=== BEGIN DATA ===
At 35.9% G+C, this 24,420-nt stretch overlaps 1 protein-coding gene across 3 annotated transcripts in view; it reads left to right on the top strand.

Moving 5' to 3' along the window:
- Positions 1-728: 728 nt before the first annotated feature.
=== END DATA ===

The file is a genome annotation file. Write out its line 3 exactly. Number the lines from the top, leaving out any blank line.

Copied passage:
- Positions 1-728: 728 nt before the first annotated feature.